A Letter To Our Subscribers, From The New York TimesPosted: August 8, 2019
Dear Valued Subscriber,
For a mere $39.99 a month, about what you pay your Guatemalan nanny, you depend on us for thought-provoking personal reassurance, award-winning arrogance, hard-hitting sycophancy, and up-to-the-minute coverage of Orange Man – who is very, very bad.
The New York Times remains the world’s most prestigious Viewpoint Validation Service because we understand the crippling emptiness permeating the wealthy liberal soul – we are that emptiness – and you entrust us to make you feel good, smart and worthy every day.
While News and Opinion whisper watered-down postgrad nothings in your ear, Style and Dining guarantee you’ll be validated on the outside, as well as inside. Style and Dining remain committed to informing you on exactly what Brooklyn thought was cool three years ago. While the city that is our namesake – and the place you’ve built your entire identity around – might be a dead, stale cultural wasteland that no one cares about anymore, our Travel section reminds you that you’re a global citizen. Times subscribers don’t have homes, they have bases.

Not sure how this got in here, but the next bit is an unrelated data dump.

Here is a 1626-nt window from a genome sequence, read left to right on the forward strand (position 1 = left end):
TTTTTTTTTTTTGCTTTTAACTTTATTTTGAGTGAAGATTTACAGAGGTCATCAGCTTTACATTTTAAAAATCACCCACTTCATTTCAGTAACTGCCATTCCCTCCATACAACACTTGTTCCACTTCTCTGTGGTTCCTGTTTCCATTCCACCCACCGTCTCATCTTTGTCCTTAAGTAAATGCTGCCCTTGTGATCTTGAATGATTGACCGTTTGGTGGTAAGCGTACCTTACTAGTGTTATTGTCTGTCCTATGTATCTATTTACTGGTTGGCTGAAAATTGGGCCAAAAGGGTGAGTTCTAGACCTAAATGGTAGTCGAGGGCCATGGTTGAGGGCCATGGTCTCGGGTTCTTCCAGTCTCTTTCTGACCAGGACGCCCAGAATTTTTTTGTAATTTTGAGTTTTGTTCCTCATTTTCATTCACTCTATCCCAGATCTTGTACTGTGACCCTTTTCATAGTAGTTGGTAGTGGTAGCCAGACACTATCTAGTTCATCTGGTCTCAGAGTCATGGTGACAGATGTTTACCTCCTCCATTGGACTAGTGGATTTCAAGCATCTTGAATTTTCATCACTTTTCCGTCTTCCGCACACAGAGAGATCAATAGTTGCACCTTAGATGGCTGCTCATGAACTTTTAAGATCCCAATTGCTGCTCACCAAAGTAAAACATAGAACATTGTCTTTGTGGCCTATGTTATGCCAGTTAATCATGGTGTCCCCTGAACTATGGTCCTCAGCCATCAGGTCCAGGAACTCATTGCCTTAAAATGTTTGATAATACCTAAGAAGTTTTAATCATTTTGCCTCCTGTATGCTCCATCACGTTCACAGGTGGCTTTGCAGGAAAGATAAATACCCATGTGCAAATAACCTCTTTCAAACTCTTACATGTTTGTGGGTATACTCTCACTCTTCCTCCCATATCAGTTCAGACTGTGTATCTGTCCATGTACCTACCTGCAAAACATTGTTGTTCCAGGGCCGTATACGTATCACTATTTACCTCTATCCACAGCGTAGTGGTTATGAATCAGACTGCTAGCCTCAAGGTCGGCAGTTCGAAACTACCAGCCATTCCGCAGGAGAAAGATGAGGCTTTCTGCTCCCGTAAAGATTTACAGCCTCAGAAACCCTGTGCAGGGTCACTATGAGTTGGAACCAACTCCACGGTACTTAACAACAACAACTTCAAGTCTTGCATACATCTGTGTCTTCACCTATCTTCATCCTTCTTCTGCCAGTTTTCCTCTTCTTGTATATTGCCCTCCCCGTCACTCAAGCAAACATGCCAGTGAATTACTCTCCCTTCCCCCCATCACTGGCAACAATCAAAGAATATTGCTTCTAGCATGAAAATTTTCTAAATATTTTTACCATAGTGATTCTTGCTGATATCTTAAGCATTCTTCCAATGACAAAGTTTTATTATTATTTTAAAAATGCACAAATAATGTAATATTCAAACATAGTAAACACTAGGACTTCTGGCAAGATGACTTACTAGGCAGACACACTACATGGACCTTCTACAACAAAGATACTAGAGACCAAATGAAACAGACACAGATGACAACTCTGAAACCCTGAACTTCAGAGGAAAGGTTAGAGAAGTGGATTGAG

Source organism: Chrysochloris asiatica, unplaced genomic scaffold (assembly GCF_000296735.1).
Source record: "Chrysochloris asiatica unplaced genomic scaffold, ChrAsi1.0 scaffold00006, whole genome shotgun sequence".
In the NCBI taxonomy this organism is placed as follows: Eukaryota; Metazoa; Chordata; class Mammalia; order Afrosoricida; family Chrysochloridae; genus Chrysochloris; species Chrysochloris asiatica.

But even the pre-eminent VVS is vulnerable to mistakes.
As some of you are aware, we failed in our commitment to ferociously guard the sanctity of your echo chamber this week. A headline appeared on our front page suggesting Orange Man spoke against racism. While the headline was factual, it was a flagrant betrayal of the service you expect us to provide and we literally stopped the presses to fix it.
We listened to our readers on how to proceed from there. The headline writer was an elderly holdover from the days when we were a newspaper. But today’s lovepaper business is different. Inspired by the Texas revolutionary Joaquin Castro, our editorial board decided to take out a full page ad in our own paper to publish his home address and pictures of his family. Then we mobilized our 52,247 interns to brigade his employer, us, with phone calls to report that we have a racist in our ranks. The writer was immediately fired. Our interns, known as …. (read more)